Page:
Thick like an Amazon/ Built like Big Ben.

Tripp says one thing in the video that I couldn't agree more with: "She don't need a man." No, she does not. Please run. If you must, watch the entire video, below. Or send it to your nemesis!

Robbie Tripp - Chubby Sexy (Official Music Video)

Photo by Emma McIntyre / Getty Images.

See the promo here

It was bound to happen. The Kadashians and Jenners have committed themselves to letting the cameras roll on their lives, for better or for worse. So if you thought that the Jordyn Woods and Tristan Thompson cheating scandal was off limits, you thought wrong. The trailer for Sunday's episode of Keeping Up with the Kardashians was just released, and it involves the famous family working through the fallout of what happened when Woods went to a party at Thompson's house.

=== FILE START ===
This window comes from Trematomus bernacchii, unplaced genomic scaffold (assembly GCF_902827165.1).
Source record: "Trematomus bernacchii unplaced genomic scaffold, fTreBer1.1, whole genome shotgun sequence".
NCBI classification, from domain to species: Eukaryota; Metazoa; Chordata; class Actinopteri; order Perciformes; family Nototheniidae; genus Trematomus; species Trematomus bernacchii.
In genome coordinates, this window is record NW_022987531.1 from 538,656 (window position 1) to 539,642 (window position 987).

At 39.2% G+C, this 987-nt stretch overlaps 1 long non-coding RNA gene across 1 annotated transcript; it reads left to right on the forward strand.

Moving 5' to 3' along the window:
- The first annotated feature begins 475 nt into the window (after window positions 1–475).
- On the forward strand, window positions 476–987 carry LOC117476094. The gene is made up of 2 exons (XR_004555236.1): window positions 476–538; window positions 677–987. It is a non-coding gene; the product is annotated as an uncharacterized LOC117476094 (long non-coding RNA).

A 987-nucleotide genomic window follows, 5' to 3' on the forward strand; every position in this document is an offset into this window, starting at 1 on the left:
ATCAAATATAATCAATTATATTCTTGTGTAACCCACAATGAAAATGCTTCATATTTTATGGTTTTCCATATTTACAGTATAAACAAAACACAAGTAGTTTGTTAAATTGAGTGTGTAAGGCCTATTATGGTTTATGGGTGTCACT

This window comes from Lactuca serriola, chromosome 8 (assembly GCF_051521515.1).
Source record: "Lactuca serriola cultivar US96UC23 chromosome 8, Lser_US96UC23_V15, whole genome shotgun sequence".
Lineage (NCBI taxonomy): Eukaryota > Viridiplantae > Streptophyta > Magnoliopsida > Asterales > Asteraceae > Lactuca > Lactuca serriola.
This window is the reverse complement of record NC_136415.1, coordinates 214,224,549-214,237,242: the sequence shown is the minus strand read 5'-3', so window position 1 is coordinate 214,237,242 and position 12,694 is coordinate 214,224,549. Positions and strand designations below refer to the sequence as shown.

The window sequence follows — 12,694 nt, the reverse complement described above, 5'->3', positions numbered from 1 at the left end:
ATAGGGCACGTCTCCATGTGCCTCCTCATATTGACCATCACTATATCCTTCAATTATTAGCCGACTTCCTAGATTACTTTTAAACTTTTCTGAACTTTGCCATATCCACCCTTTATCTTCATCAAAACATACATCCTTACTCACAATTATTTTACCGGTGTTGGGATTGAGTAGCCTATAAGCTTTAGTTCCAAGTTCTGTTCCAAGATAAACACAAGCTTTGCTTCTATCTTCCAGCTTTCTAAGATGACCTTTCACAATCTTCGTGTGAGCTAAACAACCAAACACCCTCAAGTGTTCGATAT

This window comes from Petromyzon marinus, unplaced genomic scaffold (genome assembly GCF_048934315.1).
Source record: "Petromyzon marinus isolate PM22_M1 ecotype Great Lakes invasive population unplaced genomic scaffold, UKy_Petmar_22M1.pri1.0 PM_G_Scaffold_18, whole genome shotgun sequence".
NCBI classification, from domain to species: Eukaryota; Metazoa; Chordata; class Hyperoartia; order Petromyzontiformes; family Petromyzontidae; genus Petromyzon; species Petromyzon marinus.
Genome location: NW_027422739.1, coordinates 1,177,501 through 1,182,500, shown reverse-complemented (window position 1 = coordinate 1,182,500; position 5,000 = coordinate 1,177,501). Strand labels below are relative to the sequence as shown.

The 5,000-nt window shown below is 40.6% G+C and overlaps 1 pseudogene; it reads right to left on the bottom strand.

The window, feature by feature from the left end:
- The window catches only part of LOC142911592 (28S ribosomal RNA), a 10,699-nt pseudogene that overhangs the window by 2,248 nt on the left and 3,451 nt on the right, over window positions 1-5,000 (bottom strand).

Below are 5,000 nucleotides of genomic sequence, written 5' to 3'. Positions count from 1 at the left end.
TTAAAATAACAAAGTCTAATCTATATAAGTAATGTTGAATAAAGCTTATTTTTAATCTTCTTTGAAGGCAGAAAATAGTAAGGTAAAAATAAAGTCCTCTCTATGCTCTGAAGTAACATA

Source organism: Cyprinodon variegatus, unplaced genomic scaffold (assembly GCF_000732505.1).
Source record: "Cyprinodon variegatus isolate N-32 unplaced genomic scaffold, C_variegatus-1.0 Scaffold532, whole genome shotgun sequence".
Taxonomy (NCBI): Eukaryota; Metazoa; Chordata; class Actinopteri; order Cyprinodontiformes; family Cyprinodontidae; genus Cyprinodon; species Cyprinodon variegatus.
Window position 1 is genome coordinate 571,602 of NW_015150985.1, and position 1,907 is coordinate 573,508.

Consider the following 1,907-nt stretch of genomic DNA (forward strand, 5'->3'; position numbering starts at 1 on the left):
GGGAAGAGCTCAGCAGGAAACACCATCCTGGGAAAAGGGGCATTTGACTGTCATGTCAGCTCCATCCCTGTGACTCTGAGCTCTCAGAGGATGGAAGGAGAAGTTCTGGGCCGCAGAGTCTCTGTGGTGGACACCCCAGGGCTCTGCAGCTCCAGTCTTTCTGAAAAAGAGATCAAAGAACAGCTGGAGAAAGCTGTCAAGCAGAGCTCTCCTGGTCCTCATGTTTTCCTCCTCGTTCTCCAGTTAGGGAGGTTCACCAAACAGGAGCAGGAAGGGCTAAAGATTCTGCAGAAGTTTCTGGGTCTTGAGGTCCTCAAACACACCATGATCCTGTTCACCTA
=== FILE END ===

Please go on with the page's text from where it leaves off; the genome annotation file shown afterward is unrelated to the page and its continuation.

The teaser includes the infamous clip of Khloé Kardashian screaming "LIAAAARRRRRR." It's still not explicitly clear who prompted that strong response. She could be responding to Thompson, who clearly isn't always honest. Or she could be reacting to Woods account of the events on Red Table Talk. But the most revealing moment comes when we see Kylie Jenner—who was Woods' best friend before all of this happened—react for the first time.

In a heart-to-heart conversation, momager Kris Jenner says, "For you and Jordyn, it's like a divorce." Kylie only offers this in response: "She fucked up." Based on Woods' version of events—which I'm inclined to believeThompson is the one who fucked up. Still, I'm hoping for some kind of reconciliation between the two longtime friends. Perhaps we'll have to wait until next season for that.

Check out the promo video below.